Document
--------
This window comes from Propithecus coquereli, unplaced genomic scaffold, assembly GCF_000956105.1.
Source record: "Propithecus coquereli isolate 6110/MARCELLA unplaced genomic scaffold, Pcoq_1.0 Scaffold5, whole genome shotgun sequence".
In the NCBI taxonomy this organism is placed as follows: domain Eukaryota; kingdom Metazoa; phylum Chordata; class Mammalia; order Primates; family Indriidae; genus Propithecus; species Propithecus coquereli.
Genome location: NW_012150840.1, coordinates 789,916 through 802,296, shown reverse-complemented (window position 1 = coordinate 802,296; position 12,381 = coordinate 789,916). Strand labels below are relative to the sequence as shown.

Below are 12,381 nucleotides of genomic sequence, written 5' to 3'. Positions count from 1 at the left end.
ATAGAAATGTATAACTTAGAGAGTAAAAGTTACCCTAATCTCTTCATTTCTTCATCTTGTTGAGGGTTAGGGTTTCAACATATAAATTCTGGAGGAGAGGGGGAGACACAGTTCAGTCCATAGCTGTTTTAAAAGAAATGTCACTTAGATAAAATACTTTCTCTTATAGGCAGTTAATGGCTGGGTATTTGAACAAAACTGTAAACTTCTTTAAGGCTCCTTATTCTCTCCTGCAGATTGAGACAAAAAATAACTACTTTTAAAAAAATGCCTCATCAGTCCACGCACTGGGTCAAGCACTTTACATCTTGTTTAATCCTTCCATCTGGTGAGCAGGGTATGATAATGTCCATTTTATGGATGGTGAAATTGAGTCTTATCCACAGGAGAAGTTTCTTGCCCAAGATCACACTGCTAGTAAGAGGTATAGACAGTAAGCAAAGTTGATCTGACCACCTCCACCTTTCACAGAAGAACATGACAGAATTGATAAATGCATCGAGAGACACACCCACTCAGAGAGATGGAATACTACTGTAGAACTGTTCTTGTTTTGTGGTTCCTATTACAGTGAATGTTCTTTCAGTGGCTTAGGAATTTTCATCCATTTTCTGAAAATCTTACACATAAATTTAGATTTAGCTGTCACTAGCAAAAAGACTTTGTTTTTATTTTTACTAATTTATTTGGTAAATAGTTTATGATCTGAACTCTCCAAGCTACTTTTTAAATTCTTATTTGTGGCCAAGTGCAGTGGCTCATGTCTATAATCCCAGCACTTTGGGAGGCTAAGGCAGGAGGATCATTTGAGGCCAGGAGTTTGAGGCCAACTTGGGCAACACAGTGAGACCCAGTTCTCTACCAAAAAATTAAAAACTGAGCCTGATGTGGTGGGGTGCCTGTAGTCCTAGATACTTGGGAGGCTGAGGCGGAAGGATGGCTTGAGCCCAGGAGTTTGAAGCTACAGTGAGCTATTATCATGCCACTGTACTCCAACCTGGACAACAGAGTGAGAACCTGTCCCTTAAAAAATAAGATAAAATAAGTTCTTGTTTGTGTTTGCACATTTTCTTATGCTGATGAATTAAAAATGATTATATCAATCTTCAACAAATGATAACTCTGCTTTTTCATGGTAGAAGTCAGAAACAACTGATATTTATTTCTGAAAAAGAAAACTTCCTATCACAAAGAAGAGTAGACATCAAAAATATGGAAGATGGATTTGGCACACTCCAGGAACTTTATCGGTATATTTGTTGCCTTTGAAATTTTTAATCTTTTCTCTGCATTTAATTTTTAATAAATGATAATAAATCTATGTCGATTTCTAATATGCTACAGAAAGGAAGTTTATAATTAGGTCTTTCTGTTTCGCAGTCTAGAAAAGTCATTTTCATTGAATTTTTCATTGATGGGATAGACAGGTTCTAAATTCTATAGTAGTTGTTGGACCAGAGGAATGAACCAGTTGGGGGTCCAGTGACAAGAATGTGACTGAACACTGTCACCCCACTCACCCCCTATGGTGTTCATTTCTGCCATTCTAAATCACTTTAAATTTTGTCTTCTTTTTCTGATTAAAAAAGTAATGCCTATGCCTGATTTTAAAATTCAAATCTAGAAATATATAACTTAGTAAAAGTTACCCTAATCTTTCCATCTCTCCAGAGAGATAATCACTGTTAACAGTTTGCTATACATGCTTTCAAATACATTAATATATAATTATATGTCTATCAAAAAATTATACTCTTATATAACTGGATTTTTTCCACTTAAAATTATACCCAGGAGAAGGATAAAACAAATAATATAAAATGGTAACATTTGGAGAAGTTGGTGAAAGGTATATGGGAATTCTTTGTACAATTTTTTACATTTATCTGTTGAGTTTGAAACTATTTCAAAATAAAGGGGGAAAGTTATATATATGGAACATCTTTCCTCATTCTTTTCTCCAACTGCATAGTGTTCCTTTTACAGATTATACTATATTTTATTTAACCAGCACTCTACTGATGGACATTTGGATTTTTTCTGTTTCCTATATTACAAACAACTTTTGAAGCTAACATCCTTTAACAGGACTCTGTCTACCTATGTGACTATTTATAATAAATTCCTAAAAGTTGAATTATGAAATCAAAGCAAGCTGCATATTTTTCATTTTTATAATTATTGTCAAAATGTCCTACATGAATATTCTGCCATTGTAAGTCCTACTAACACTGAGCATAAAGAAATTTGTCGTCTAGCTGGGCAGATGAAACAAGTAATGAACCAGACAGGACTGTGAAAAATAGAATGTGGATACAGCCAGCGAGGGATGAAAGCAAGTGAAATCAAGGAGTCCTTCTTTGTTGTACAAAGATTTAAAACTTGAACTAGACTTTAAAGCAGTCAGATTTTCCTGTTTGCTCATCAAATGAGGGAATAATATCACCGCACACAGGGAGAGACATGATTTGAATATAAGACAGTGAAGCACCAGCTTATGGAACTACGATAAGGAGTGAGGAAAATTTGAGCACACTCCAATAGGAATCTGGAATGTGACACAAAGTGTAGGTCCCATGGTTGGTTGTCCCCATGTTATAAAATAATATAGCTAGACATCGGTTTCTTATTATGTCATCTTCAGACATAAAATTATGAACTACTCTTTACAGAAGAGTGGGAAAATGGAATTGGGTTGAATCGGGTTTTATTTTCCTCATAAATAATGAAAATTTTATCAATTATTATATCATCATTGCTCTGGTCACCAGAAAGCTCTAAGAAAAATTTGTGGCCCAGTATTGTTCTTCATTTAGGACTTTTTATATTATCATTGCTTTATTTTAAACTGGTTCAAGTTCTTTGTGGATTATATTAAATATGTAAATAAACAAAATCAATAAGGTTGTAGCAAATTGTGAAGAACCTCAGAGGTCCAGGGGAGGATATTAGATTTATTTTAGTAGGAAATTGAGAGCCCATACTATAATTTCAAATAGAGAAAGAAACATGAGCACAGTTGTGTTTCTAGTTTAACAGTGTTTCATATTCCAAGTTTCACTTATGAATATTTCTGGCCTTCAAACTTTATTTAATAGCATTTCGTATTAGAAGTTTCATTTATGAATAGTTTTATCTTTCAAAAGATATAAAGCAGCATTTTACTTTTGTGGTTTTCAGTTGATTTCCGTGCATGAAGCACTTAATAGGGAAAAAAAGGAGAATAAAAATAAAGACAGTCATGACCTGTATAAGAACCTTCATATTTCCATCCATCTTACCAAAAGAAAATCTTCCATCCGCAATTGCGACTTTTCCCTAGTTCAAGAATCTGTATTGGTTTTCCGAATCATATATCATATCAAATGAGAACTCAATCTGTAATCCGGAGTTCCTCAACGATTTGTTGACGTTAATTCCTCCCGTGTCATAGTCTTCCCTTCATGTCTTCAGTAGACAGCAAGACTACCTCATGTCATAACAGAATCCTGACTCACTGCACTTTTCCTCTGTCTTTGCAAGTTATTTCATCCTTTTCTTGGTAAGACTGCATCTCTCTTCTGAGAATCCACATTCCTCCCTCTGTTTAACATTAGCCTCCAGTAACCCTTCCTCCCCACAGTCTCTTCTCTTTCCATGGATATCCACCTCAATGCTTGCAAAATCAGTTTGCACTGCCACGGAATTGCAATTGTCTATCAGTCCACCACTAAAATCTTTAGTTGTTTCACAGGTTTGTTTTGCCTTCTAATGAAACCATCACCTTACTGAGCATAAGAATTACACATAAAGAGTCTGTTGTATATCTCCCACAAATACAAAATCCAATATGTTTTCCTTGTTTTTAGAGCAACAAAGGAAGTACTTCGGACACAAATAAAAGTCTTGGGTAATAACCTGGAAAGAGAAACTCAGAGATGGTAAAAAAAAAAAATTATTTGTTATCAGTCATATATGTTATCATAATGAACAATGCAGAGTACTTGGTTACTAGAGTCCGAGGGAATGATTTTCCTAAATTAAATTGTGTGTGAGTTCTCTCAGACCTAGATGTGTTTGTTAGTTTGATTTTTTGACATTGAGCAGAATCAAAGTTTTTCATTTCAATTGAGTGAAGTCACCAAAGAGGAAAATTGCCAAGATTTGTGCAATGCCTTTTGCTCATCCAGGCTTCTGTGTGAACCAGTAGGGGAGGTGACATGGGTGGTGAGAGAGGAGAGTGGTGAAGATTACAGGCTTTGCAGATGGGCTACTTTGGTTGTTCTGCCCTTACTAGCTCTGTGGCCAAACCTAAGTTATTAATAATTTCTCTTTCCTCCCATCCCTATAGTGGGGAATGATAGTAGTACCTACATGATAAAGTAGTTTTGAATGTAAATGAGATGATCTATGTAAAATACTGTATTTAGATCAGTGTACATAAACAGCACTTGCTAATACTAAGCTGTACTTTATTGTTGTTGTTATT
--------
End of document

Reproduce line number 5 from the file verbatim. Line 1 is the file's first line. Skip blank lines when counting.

Below are 12,381 nucleotides of genomic sequence, written 5' to 3'. Positions count from 1 at the left end.